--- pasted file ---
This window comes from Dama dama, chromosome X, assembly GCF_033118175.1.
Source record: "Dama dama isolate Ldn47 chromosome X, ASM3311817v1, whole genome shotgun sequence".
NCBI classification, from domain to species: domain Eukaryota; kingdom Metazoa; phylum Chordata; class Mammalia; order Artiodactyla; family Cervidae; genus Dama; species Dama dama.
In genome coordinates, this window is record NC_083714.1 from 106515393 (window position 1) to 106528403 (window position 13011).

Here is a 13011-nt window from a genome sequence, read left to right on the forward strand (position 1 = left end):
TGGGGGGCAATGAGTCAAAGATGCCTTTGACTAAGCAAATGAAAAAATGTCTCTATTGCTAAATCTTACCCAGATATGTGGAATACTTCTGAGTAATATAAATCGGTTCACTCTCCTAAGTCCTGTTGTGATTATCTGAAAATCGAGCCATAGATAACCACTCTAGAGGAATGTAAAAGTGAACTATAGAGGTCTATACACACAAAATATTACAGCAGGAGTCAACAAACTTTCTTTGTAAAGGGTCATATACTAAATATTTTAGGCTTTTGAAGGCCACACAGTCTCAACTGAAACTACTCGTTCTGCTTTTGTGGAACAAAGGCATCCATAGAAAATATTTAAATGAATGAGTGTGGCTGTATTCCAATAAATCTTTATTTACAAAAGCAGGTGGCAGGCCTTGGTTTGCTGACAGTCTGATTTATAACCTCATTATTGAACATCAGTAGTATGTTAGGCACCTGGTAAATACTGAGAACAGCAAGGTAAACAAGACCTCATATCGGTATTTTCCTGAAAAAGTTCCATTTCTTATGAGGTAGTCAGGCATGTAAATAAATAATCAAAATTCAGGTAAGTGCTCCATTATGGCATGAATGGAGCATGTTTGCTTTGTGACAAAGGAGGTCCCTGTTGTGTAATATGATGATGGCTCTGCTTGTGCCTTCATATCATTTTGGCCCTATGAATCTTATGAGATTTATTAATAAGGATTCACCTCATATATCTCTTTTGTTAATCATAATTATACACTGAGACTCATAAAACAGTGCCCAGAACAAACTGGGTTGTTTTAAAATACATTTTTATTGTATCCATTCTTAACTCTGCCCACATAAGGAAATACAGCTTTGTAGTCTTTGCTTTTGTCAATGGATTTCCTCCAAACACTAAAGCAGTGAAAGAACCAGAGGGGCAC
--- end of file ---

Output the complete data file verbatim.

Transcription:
This window comes from Dama dama, chromosome X, assembly GCF_033118175.1.
Source record: "Dama dama isolate Ldn47 chromosome X, ASM3311817v1, whole genome shotgun sequence".
NCBI classification, from domain to species: domain Eukaryota; kingdom Metazoa; phylum Chordata; class Mammalia; order Artiodactyla; family Cervidae; genus Dama; species Dama dama.
In genome coordinates, this window is record NC_083714.1 from 106515393 (window position 1) to 106528403 (window position 13011).

Here is a 13011-nt window from a genome sequence, read left to right on the forward strand (position 1 = left end):
TGGGGGGCAATGAGTCAAAGATGCCTTTGACTAAGCAAATGAAAAAATGTCTCTATTGCTAAATCTTACCCAGATATGTGGAATACTTCTGAGTAATATAAATCGGTTCACTCTCCTAAGTCCTGTTGTGATTATCTGAAAATCGAGCCATAGATAACCACTCTAGAGGAATGTAAAAGTGAACTATAGAGGTCTATACACACAAAATATTACAGCAGGAGTCAACAAACTTTCTTTGTAAAGGGTCATATACTAAATATTTTAGGCTTTTGAAGGCCACACAGTCTCAACTGAAACTACTCGTTCTGCTTTTGTGGAACAAAGGCATCCATAGAAAATATTTAAATGAATGAGTGTGGCTGTATTCCAATAAATCTTTATTTACAAAAGCAGGTGGCAGGCCTTGGTTTGCTGACAGTCTGATTTATAACCTCATTATTGAACATCAGTAGTATGTTAGGCACCTGGTAAATACTGAGAACAGCAAGGTAAACAAGACCTCATATCGGTATTTTCCTGAAAAAGTTCCATTTCTTATGAGGTAGTCAGGCATGTAAATAAATAATCAAAATTCAGGTAAGTGCTCCATTATGGCATGAATGGAGCATGTTTGCTTTGTGACAAAGGAGGTCCCTGTTGTGTAATATGATGATGGCTCTGCTTGTGCCTTCATATCATTTTGGCCCTATGAATCTTATGAGATTTATTAATAAGGATTCACCTCATATATCTCTTTTGTTAATCATAATTATACACTGAGACTCATAAAACAGTGCCCAGAACAAACTGGGTTGTTTTAAAATACATTTTTATTGTATCCATTCTTAACTCTGCCCACATAAGGAAATACAGCTTTGTAGTCTTTGCTTTTGTCAATGGATTTCCTCCAAACACTAAAGCAGTGAAAGAACCAGAGGGGCAC